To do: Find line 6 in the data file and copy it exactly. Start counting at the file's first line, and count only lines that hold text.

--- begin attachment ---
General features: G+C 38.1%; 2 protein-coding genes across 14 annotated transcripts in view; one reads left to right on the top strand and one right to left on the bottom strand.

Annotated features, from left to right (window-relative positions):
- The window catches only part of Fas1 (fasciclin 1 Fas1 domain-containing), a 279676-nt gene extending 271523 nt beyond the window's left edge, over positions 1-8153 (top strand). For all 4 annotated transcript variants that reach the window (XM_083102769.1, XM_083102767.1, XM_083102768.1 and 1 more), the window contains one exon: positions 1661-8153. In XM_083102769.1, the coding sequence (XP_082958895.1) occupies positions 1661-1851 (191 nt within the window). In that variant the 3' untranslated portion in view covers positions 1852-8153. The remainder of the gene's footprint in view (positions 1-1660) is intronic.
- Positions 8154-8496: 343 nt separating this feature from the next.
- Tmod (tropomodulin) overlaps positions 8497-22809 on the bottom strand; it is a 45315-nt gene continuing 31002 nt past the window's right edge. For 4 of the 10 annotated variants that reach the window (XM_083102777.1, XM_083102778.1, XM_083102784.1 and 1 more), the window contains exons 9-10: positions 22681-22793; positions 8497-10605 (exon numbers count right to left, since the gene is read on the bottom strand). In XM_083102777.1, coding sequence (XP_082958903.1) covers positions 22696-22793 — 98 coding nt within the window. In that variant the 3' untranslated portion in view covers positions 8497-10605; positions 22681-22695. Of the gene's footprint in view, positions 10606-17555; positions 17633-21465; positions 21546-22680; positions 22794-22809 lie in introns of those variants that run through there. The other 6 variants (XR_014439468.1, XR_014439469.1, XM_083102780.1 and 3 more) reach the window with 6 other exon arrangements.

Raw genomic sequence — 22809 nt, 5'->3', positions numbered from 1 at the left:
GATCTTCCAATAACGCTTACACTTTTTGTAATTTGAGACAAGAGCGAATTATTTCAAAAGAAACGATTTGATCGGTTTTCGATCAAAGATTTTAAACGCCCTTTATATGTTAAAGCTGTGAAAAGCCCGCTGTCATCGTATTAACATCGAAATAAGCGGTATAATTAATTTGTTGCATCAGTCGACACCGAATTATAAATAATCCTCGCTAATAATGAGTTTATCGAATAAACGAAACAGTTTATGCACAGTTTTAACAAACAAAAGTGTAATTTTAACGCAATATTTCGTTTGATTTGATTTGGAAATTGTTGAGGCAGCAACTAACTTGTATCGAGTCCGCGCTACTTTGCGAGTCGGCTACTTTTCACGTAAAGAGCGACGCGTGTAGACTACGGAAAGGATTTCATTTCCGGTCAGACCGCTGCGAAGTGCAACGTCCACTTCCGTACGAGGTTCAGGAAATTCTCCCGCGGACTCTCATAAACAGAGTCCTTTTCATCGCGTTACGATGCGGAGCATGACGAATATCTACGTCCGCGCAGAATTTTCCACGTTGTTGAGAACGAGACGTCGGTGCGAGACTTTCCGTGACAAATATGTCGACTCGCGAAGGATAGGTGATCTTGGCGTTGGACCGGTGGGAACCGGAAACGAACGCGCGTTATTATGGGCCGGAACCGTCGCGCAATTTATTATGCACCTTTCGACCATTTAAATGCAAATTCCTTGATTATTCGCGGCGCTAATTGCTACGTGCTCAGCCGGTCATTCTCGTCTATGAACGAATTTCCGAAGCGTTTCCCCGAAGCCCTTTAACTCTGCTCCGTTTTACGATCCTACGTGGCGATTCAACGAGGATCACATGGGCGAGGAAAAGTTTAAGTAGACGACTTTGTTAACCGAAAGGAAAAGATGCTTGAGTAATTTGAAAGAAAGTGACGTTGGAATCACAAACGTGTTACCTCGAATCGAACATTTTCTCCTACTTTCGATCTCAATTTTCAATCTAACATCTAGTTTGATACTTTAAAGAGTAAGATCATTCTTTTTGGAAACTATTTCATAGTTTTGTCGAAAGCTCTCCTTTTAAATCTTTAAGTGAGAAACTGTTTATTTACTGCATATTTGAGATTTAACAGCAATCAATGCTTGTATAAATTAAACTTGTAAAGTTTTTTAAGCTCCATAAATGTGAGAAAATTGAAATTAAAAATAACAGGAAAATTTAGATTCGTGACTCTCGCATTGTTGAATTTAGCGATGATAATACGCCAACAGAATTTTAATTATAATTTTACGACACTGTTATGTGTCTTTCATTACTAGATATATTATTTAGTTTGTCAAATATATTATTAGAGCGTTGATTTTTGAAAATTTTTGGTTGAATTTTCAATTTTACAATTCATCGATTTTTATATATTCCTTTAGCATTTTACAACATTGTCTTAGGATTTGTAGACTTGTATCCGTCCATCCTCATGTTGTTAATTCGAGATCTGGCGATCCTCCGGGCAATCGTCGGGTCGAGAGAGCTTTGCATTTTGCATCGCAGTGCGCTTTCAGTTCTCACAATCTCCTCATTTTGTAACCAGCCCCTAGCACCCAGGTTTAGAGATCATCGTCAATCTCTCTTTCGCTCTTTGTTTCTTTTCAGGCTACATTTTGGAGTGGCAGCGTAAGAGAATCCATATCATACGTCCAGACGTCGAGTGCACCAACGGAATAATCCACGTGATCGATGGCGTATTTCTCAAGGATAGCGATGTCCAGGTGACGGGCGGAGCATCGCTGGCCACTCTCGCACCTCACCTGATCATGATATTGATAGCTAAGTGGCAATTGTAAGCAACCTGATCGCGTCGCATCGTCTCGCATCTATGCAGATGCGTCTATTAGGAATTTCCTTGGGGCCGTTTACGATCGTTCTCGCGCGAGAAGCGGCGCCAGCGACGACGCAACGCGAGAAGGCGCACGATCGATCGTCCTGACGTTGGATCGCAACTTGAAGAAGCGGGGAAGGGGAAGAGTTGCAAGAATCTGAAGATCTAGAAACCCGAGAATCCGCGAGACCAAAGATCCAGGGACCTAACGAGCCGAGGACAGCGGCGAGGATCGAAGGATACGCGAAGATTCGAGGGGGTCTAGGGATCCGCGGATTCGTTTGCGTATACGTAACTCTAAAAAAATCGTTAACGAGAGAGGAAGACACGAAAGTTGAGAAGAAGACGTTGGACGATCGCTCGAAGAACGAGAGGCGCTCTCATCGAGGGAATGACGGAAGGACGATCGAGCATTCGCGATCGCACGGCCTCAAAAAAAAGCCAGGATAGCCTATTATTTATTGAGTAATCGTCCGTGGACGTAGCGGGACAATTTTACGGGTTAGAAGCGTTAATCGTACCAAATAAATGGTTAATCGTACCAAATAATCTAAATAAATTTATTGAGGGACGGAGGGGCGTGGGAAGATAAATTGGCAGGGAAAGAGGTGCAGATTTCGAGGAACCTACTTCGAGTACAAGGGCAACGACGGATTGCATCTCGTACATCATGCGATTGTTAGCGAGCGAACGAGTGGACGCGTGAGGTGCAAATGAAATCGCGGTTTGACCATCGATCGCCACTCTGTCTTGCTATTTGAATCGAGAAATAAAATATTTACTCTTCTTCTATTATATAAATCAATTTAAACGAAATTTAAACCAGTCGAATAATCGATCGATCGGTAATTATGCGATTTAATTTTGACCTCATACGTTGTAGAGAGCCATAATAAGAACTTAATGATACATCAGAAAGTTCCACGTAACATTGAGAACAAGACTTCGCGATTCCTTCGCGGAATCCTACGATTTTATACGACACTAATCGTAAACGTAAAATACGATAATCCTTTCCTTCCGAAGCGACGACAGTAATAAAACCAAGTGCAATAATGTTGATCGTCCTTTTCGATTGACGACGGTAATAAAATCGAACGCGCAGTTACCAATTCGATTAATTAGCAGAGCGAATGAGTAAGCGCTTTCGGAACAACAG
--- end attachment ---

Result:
Raw genomic sequence — 22809 nt, 5'->3', positions numbered from 1 at the left: